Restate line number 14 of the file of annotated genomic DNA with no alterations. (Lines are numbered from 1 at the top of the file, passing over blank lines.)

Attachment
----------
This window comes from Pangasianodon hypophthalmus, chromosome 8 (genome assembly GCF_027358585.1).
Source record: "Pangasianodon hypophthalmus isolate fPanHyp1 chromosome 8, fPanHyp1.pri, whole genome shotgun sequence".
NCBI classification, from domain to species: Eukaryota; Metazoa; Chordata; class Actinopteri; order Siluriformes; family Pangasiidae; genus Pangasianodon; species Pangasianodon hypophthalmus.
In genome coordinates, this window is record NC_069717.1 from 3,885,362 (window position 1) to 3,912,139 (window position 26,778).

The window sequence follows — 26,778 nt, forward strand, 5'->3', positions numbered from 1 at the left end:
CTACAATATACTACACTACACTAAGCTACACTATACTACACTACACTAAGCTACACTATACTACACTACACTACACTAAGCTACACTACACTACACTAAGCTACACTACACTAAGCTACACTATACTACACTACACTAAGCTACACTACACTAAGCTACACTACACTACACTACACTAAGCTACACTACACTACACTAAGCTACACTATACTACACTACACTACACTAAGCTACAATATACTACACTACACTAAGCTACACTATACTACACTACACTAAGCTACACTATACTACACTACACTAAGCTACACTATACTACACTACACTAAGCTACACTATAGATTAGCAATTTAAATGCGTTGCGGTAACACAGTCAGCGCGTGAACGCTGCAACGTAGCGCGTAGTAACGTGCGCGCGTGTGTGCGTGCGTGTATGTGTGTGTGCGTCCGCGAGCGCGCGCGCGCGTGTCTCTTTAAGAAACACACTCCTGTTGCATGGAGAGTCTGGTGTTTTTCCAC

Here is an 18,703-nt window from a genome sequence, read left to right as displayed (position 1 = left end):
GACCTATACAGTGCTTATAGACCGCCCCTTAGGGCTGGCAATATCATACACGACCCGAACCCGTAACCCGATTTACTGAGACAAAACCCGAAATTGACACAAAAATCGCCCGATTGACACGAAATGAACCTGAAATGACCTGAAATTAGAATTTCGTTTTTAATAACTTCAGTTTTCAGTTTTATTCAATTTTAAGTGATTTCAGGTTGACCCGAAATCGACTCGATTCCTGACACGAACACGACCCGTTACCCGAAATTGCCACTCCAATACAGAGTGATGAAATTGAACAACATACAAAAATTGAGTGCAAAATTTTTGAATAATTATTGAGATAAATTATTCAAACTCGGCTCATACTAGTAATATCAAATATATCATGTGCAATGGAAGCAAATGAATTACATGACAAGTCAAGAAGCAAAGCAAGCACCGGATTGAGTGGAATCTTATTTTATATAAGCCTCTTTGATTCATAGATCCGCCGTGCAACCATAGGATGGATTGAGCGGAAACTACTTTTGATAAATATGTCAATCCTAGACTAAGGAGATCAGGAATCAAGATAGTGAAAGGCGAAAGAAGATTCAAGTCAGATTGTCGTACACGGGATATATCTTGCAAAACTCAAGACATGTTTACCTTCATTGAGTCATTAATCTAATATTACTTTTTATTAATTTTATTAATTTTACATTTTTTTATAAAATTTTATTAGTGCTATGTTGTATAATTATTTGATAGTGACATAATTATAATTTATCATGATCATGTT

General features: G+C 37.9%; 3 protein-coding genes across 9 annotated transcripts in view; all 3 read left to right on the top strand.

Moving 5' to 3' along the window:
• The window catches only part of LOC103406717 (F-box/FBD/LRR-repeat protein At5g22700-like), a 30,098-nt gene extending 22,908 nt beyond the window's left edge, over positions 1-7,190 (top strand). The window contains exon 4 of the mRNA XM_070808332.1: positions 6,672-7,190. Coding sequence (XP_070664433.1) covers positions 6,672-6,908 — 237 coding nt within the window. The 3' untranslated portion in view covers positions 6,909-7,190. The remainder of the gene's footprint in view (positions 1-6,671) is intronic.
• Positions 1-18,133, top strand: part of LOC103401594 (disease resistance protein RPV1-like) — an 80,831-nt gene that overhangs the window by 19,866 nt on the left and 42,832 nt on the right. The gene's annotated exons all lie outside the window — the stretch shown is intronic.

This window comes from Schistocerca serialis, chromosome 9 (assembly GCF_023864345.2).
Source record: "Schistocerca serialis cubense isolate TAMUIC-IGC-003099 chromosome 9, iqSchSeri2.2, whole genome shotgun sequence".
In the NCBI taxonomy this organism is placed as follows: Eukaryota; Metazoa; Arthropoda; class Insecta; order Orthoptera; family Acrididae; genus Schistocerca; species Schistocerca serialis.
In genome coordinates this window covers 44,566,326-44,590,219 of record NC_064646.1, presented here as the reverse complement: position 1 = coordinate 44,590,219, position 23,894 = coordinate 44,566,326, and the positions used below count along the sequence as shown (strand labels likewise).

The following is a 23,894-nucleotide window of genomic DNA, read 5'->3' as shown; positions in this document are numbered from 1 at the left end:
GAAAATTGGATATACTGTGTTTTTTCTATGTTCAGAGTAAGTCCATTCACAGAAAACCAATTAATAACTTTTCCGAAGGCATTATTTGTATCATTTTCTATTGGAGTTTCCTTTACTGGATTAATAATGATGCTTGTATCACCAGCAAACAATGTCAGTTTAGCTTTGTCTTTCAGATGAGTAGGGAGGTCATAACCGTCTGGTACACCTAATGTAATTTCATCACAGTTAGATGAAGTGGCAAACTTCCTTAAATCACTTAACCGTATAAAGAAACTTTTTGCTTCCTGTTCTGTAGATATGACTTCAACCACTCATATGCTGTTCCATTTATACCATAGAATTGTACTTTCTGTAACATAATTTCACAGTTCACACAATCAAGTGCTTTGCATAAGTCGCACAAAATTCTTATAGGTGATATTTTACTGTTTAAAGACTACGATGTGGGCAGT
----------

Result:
Source record: "Schistocerca serialis cubense isolate TAMUIC-IGC-003099 chromosome 9, iqSchSeri2.2, whole genome shotgun sequence".